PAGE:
The Furor Over FUOrs

FU Orionis and its associated nebula. Image credit: ESO
In 1937, an ordinary 16th magnitude star in the constellation Orion began to brighten steadily. Thinking it was a nova, astronomers were astounded when the star just kept getting brighter and brighter over the course of a year. Most novae burst forth suddenly and then begin to fade within weeks. But this star, now glowing at 9th magnitude, refused to fade. Adding to the puzzle, astronomers could see there was a gaseous nebula nearby shining from the reflected light of this mysterious star, now named FU Orionis. What was this new kind of star?

FU Ori has remained in this high state, around 10th magnitude ever since. This was a from of stellar variability never seen before. Since there were no other examples of this kind of variable star astronomers were forced to learn what they could from the only known example, or wait for another event to provide more clues.

Finally, more than 30 years later, FU Ori-like behavior appeared again in 1970 when the star now known as V1057 Cyg increased in brightness by 5.5 magnitudes over 390 days. Then in 1974, a 3rd example was discovered when V1515 Cyg rose from 17th magnitude to 12th magnitude over an interval lasting years. Astronomers began piecing the puzzle together from these clues.

FU Orionis stars are pre-main sequence stars in the early stages of stellar development. They have only just formed from clouds of dust and gas in interstellar space, which occur in active star- forming regions. They are all associated with reflection nebulae, which become visible as the star brightens.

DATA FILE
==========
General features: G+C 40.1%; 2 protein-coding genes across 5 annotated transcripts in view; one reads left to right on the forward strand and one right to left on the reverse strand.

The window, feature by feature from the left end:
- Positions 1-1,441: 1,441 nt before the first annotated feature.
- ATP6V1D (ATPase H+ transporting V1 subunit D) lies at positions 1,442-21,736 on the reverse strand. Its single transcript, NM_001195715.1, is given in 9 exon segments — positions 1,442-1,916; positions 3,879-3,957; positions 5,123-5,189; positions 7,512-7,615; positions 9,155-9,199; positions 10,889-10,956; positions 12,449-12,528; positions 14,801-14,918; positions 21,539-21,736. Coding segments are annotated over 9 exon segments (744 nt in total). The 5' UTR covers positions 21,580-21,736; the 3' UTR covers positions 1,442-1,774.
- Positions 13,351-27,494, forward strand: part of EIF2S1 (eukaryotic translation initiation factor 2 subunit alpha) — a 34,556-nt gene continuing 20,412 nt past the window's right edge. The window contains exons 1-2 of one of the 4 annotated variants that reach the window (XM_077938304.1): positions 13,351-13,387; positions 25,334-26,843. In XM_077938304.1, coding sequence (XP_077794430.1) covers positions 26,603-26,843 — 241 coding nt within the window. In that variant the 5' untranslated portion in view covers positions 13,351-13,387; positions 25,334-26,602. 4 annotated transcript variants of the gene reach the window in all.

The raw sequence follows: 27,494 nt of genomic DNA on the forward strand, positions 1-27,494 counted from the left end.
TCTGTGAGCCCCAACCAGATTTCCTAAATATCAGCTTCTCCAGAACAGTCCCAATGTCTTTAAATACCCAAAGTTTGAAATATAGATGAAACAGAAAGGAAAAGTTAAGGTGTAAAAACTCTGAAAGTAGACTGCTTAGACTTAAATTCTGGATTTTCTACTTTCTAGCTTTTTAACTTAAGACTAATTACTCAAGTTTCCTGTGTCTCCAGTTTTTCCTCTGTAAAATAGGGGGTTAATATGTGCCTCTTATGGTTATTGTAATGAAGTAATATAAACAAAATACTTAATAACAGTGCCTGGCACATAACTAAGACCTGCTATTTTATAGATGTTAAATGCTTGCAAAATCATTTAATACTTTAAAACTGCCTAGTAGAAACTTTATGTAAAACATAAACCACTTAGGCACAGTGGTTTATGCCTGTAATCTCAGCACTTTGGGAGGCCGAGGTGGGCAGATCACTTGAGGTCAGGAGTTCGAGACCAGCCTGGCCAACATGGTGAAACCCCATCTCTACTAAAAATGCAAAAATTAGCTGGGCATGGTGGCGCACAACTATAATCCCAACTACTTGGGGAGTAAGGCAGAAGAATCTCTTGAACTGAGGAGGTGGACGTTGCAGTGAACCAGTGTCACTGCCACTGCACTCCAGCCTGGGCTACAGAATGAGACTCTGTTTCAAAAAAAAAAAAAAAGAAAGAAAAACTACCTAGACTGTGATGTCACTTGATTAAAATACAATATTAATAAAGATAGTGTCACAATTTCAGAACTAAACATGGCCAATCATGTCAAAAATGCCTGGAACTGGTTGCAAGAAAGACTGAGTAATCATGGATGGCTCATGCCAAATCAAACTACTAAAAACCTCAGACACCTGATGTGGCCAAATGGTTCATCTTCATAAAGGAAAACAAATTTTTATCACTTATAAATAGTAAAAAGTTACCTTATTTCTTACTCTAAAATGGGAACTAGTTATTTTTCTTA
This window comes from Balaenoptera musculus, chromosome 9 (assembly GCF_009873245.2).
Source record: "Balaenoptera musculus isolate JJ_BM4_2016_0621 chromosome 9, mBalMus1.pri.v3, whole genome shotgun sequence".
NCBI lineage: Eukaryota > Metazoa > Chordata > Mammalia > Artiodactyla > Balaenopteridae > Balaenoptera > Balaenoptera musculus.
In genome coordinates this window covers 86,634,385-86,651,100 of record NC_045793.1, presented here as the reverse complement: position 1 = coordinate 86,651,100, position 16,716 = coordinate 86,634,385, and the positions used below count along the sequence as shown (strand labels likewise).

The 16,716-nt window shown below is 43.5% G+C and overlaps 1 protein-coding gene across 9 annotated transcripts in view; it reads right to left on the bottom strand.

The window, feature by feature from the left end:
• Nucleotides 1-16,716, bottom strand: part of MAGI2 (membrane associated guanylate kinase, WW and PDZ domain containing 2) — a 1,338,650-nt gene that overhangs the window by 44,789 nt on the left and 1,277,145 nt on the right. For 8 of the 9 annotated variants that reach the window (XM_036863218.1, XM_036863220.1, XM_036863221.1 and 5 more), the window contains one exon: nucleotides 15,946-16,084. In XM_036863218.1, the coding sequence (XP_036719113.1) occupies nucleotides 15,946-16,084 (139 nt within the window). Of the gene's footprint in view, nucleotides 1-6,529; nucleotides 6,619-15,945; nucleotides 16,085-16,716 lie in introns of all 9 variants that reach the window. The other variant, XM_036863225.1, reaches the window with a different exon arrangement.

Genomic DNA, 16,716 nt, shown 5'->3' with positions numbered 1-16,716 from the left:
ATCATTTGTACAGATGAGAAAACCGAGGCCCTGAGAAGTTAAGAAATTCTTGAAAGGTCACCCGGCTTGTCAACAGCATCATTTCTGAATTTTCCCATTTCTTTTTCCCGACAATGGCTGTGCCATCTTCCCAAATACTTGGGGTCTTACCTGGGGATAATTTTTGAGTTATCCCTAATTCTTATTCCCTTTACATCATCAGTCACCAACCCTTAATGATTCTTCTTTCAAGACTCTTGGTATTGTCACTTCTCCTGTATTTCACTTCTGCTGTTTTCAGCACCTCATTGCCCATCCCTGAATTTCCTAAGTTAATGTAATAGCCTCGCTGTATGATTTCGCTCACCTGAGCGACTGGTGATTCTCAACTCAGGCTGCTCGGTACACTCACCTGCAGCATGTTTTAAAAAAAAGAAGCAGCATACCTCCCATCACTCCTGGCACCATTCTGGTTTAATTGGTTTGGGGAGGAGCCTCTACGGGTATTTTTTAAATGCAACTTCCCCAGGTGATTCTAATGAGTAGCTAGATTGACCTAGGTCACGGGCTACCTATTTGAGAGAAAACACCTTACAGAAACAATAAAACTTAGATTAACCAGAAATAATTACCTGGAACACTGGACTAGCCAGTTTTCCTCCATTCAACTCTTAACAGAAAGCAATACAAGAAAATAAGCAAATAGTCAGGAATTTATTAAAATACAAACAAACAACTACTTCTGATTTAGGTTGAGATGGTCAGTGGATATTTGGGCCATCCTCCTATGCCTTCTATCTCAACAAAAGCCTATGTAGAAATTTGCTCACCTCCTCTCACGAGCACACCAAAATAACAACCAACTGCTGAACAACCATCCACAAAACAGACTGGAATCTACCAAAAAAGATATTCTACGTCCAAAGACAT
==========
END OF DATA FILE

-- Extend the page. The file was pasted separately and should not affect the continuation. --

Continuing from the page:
This artist's concept shows a young stellar object 
and the whirling accretion disk surrounding it.  
Astronomers are interested in these systems because FUOrs may provide us with clues to the early history of stars and the formation of planetary systems. At this early stage of evolution, a YSO is surrounded by an accretion disk, and matter is falling onto the outer regions of the disk from the surrounding interstellar cloud. Thermal instabilities, most likely in the inner portions of the accretion disk, initiate an outburst and the young star increases its luminosity. Our Sun probably went through similar events as it was developing.

One of the major challenges in studying FU Orionis stars is the relatively small number of known examples. Although approximately 20 FU Orionis candidates have been identiļ¬ed, only a handful of these stars have been observed to rise from their pre-outburst state to their eruptive state.

Now, in the last year, several new FUOrs have been discovered. In November 2009, two newly discovered objects were announced in Central Bureau Electronic Telegrams (CBET) #2033. Patrick Wils, John Greaves and the Catalina Real-time Transient Survey (CRTS) collaboration had discovered them in CRTS images.